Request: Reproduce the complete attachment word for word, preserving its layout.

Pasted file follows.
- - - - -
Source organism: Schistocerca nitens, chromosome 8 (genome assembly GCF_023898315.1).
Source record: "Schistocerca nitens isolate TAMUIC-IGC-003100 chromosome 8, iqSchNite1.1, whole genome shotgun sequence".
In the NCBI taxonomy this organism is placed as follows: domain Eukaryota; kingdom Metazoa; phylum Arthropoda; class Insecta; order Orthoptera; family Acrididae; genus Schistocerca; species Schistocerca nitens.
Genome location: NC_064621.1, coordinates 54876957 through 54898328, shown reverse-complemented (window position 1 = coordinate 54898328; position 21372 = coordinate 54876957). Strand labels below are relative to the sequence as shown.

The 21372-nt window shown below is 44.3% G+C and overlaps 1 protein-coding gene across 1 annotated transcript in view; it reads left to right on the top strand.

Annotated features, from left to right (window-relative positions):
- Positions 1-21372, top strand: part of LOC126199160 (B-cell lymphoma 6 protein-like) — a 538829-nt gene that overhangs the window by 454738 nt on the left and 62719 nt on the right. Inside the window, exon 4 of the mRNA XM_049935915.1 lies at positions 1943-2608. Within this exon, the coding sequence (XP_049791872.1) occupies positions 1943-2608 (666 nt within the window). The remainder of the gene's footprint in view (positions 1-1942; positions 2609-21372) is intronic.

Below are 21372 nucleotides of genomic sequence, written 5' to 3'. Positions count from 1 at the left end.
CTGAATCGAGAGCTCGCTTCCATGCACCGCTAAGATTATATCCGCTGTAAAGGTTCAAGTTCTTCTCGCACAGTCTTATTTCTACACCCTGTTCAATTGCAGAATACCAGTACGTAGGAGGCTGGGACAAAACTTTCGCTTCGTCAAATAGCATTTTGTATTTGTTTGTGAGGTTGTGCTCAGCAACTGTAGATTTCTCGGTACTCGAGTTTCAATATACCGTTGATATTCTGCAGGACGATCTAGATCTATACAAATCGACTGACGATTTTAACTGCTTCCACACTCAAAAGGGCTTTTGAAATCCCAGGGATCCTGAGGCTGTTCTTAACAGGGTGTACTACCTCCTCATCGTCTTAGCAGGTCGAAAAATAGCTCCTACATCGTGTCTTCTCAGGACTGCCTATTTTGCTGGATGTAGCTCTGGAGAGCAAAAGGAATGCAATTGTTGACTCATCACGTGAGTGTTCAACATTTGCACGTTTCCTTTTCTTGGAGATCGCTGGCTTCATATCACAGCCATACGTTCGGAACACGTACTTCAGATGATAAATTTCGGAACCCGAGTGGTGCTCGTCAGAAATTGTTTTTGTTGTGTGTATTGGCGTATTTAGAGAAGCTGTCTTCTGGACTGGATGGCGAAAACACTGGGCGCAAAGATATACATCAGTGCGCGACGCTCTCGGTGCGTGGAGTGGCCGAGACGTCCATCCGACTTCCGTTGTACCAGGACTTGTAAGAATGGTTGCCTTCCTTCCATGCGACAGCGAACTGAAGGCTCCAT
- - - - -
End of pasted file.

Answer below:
Source organism: Schistocerca nitens, chromosome 8 (genome assembly GCF_023898315.1).
Source record: "Schistocerca nitens isolate TAMUIC-IGC-003100 chromosome 8, iqSchNite1.1, whole genome shotgun sequence".
In the NCBI taxonomy this organism is placed as follows: domain Eukaryota; kingdom Metazoa; phylum Arthropoda; class Insecta; order Orthoptera; family Acrididae; genus Schistocerca; species Schistocerca nitens.
Genome location: NC_064621.1, coordinates 54876957 through 54898328, shown reverse-complemented (window position 1 = coordinate 54898328; position 21372 = coordinate 54876957). Strand labels below are relative to the sequence as shown.

The 21372-nt window shown below is 44.3% G+C and overlaps 1 protein-coding gene across 1 annotated transcript in view; it reads left to right on the top strand.

Annotated features, from left to right (window-relative positions):
- Positions 1-21372, top strand: part of LOC126199160 (B-cell lymphoma 6 protein-like) — a 538829-nt gene that overhangs the window by 454738 nt on the left and 62719 nt on the right. Inside the window, exon 4 of the mRNA XM_049935915.1 lies at positions 1943-2608. Within this exon, the coding sequence (XP_049791872.1) occupies positions 1943-2608 (666 nt within the window). The remainder of the gene's footprint in view (positions 1-1942; positions 2609-21372) is intronic.

Below are 21372 nucleotides of genomic sequence, written 5' to 3'. Positions count from 1 at the left end.
CTGAATCGAGAGCTCGCTTCCATGCACCGCTAAGATTATATCCGCTGTAAAGGTTCAAGTTCTTCTCGCACAGTCTTATTTCTACACCCTGTTCAATTGCAGAATACCAGTACGTAGGAGGCTGGGACAAAACTTTCGCTTCGTCAAATAGCATTTTGTATTTGTTTGTGAGGTTGTGCTCAGCAACTGTAGATTTCTCGGTACTCGAGTTTCAATATACCGTTGATATTCTGCAGGACGATCTAGATCTATACAAATCGACTGACGATTTTAACTGCTTCCACACTCAAAAGGGCTTTTGAAATCCCAGGGATCCTGAGGCTGTTCTTAACAGGGTGTACTACCTCCTCATCGTCTTAGCAGGTCGAAAAATAGCTCCTACATCGTGTCTTCTCAGGACTGCCTATTTTGCTGGATGTAGCTCTGGAGAGCAAAAGGAATGCAATTGTTGACTCATCACGTGAGTGTTCAACATTTGCACGTTTCCTTTTCTTGGAGATCGCTGGCTTCATATCACAGCCATACGTTCGGAACACGTACTTCAGATGATAAATTTCGGAACCCGAGTGGTGCTCGTCAGAAATTGTTTTTGTTGTGTGTATTGGCGTATTTAGAGAAGCTGTCTTCTGGACTGGATGGCGAAAACACTGGGCGCAAAGATATACATCAGTGCGCGACGCTCTCGGTGCGTGGAGTGGCCGAGACGTCCATCCGACTTCCGTTGTACCAGGACTTGTAAGAATGGTTGCCTTCCTTCCATGCGACAGCGAACTGAAGGCTCCAT